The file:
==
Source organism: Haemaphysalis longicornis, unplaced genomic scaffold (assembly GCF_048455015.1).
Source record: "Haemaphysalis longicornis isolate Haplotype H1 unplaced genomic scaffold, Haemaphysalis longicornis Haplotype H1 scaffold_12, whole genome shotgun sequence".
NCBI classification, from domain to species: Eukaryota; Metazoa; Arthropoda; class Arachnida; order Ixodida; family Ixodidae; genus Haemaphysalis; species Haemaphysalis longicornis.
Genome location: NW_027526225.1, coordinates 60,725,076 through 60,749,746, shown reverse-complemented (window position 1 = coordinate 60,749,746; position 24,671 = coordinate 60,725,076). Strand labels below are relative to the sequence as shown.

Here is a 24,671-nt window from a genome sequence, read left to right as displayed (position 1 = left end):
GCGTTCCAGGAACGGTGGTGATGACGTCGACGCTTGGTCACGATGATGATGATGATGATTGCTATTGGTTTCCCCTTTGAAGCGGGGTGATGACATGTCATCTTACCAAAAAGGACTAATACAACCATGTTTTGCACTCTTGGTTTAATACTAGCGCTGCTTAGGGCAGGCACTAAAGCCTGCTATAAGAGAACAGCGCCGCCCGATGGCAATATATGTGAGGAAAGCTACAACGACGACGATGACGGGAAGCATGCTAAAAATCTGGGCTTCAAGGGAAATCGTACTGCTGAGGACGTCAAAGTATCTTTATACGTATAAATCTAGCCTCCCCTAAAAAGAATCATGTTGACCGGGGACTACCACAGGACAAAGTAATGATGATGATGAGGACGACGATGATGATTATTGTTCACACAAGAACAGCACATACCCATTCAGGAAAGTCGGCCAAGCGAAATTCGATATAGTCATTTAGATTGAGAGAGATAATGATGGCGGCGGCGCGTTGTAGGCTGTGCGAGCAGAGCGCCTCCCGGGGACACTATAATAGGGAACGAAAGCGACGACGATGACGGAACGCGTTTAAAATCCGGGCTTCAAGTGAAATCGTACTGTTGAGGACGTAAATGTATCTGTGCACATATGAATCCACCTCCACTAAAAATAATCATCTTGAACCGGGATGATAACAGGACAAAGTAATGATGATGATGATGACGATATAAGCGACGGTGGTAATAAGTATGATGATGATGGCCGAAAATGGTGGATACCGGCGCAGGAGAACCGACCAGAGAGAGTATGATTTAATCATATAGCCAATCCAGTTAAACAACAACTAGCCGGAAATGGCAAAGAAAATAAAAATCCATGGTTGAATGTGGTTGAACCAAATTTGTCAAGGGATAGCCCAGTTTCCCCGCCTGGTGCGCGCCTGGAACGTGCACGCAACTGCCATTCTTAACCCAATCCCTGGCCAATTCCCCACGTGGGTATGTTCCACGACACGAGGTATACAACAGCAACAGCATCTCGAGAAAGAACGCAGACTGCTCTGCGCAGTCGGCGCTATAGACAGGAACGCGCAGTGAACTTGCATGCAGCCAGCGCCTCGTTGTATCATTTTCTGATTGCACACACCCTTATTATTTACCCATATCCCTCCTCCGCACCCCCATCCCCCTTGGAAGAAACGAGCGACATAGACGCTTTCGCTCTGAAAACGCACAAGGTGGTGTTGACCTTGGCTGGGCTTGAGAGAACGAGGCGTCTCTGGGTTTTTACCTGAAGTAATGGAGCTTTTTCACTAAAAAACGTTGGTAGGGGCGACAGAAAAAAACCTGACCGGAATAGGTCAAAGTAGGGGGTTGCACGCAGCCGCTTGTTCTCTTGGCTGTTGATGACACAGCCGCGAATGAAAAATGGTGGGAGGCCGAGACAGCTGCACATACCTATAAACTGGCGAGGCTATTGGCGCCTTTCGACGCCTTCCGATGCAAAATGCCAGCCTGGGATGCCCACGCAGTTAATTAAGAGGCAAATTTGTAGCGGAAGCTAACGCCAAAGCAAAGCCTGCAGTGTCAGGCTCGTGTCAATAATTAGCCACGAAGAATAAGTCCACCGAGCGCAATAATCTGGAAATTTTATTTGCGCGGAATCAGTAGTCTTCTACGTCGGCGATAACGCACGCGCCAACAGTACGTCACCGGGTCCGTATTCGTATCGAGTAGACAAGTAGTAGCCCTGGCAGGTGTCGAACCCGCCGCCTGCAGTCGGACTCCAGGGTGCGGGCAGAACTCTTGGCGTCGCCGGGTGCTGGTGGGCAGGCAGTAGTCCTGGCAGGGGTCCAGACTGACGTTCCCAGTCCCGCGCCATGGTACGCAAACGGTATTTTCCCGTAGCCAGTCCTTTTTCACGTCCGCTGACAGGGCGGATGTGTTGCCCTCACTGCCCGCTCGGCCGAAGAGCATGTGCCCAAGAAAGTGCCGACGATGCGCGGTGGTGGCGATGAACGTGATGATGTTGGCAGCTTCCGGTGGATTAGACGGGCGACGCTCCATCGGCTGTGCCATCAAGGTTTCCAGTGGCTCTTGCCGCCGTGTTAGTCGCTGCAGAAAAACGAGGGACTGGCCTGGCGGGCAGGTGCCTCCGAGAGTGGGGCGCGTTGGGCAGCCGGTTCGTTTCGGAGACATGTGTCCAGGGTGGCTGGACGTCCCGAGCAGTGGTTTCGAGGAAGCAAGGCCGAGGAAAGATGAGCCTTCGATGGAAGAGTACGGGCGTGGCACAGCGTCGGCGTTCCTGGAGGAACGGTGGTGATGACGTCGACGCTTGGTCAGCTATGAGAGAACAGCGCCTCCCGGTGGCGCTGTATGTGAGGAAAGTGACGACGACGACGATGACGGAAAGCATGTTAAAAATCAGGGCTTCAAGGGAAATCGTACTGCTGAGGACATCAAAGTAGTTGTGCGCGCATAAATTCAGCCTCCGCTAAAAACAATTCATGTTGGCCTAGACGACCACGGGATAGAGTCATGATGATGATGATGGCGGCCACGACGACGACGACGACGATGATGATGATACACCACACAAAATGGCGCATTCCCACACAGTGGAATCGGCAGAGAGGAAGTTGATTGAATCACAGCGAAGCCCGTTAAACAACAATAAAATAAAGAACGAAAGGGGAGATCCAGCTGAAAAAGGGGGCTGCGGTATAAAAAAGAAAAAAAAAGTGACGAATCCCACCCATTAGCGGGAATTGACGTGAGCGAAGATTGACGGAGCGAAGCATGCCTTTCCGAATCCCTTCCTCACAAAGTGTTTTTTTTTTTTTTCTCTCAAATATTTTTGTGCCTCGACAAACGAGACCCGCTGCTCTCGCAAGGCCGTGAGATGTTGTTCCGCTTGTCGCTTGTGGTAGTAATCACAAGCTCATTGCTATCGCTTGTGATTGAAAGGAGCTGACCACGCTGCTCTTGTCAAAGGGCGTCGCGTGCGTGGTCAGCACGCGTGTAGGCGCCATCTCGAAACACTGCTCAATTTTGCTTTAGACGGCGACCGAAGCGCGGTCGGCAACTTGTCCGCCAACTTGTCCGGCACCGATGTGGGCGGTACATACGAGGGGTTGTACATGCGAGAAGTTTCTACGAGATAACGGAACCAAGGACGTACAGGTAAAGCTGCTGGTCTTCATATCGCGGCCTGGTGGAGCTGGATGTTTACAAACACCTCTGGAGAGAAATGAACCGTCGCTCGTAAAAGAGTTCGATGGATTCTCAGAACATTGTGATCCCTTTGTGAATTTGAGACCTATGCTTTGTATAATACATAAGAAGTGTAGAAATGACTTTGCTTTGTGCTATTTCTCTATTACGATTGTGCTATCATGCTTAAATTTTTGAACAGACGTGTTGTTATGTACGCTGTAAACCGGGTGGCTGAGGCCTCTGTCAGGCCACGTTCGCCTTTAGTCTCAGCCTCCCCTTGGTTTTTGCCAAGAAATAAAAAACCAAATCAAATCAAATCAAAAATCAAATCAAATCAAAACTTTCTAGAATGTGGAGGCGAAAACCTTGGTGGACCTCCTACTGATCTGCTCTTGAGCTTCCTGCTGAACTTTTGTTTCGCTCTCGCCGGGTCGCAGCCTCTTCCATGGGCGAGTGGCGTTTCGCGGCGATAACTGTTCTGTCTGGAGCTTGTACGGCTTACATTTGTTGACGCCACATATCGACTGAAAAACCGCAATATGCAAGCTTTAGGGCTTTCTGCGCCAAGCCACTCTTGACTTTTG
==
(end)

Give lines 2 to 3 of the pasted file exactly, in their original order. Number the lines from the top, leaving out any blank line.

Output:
Source record: "Haemaphysalis longicornis isolate Haplotype H1 unplaced genomic scaffold, Haemaphysalis longicornis Haplotype H1 scaffold_12, whole genome shotgun sequence".
NCBI classification, from domain to species: Eukaryota; Metazoa; Arthropoda; class Arachnida; order Ixodida; family Ixodidae; genus Haemaphysalis; species Haemaphysalis longicornis.